Over the last decades, organization studies have been inspired by the knowledge-based view, which points to the importance of knowledge assets for firms’ competitiveness. At the core of this stream is the awareness that knowledge should flow across the whole organization. Given that ideas and know-how are rooted in individuals’ minds, for such knowledge to be valuable, it is fundamental to share and use it. Therefore, it becomes vital to understand the antecedents to knowledge sharing and utilization behaviours. This paper focuses on the role of individual, micro and macroorganizational factors in affecting employees’ knowledge utilization. Specifically, it centres on individual motivation, job formalization and operating procedures, and organizational culture and tests the related hypotheses in a complex tourism organization. The results of a regression analysis demonstrate that people motivated by reputation enhancement are less likely to engage in using the shared knowledge. However, such negative relationship is mitigated by a community organizational culture, which emphasizes social cohesion, teamwork, and commitment. Finally, the data show that while formalization is positively associated with knowledge utilization behaviours, operating procedures tend to inhibit them.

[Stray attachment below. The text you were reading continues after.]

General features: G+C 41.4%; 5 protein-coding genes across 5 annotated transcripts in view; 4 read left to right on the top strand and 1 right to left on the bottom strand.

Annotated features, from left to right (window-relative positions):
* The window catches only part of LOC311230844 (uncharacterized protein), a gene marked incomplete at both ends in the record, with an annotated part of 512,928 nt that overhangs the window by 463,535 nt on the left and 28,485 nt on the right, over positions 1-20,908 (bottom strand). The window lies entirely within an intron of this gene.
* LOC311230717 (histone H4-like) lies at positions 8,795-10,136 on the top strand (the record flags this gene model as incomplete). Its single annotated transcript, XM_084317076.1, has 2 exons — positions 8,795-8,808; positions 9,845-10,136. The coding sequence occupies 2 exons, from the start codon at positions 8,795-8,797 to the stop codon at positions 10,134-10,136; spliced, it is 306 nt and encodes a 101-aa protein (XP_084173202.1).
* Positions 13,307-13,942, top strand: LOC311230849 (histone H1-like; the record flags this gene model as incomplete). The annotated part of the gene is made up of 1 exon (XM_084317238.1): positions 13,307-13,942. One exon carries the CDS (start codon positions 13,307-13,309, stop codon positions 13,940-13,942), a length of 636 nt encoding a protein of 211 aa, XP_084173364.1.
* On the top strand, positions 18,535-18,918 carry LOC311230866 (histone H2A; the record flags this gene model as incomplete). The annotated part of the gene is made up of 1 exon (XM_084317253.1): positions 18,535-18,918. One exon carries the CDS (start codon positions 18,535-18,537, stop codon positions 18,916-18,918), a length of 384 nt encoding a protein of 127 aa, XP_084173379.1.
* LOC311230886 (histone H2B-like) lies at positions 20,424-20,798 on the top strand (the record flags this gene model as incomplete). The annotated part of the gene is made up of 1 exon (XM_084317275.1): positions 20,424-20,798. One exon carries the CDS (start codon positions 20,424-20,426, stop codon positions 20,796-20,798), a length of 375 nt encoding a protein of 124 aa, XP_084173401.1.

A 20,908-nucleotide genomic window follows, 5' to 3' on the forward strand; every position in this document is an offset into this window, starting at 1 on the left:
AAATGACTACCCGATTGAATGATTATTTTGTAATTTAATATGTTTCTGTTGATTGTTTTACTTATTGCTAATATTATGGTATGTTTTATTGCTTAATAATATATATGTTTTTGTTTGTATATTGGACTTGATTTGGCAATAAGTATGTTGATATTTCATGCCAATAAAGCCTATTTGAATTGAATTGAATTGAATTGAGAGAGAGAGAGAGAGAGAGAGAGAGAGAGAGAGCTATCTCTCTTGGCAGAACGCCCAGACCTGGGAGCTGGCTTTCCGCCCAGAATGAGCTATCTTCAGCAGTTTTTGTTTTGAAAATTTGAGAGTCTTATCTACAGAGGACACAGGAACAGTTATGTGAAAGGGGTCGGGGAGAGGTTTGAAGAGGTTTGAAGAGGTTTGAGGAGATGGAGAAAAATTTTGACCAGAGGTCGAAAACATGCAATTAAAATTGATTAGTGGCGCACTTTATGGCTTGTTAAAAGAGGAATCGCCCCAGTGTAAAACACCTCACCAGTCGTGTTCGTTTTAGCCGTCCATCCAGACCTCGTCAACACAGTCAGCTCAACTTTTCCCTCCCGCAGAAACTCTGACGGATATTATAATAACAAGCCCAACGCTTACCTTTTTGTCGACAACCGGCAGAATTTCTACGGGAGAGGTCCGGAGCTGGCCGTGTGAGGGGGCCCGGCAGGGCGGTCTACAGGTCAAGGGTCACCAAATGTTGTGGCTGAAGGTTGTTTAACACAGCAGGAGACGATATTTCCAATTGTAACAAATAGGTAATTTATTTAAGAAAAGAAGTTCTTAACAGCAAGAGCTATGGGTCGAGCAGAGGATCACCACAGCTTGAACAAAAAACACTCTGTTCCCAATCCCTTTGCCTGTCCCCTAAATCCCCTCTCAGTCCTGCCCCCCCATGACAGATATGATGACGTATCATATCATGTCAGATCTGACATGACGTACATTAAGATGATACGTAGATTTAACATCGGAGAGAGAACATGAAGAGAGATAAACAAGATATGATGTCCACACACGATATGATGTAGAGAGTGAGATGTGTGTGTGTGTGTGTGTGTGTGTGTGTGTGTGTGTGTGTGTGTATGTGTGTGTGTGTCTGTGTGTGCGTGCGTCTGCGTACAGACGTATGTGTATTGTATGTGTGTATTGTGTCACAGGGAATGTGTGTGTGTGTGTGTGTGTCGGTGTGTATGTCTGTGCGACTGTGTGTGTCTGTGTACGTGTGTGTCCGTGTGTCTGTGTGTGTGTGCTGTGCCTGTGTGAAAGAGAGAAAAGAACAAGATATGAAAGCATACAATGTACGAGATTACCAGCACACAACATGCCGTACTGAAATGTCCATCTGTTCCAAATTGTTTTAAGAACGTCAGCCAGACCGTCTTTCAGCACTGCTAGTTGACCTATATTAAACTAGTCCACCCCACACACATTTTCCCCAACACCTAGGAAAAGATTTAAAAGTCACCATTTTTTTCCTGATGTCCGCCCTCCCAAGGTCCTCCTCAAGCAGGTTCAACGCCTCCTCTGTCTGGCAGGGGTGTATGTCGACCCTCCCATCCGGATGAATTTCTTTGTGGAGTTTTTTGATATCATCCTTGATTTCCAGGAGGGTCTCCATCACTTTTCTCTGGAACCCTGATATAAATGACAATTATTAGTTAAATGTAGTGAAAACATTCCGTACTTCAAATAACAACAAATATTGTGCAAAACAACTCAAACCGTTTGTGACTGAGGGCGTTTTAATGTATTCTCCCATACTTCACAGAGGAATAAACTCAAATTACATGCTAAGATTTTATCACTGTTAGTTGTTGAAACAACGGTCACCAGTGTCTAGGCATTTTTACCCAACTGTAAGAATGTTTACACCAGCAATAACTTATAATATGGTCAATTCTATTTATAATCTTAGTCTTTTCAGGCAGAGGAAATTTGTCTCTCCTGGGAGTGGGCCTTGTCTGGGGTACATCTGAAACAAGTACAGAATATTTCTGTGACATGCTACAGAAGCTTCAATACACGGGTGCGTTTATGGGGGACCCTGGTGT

Accordingly, this study suggests practical implications managers can rely on when designing their strategies for fostering employees’ participation and involvement in knowledge exploitation processes.
Keywords: knowledge sharing, motivation, community culture, formalization, operating procedures, tourism management